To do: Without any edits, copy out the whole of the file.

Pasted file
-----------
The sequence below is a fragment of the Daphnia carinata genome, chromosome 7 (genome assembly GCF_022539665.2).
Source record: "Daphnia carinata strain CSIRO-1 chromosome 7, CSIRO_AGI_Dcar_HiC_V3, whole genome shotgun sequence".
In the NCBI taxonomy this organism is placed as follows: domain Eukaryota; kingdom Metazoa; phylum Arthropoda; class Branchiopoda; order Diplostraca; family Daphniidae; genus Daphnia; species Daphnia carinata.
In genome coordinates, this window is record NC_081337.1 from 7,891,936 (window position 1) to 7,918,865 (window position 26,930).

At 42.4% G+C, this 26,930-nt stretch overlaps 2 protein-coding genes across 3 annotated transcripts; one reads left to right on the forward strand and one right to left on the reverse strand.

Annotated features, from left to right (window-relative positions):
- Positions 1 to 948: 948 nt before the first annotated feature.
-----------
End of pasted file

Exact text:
The sequence below is a fragment of the Daphnia carinata genome, chromosome 7 (genome assembly GCF_022539665.2).
Source record: "Daphnia carinata strain CSIRO-1 chromosome 7, CSIRO_AGI_Dcar_HiC_V3, whole genome shotgun sequence".
In the NCBI taxonomy this organism is placed as follows: domain Eukaryota; kingdom Metazoa; phylum Arthropoda; class Branchiopoda; order Diplostraca; family Daphniidae; genus Daphnia; species Daphnia carinata.
In genome coordinates, this window is record NC_081337.1 from 7,891,936 (window position 1) to 7,918,865 (window position 26,930).

At 42.4% G+C, this 26,930-nt stretch overlaps 2 protein-coding genes across 3 annotated transcripts; one reads left to right on the forward strand and one right to left on the reverse strand.

Annotated features, from left to right (window-relative positions):
- Positions 1 to 948: 948 nt before the first annotated feature.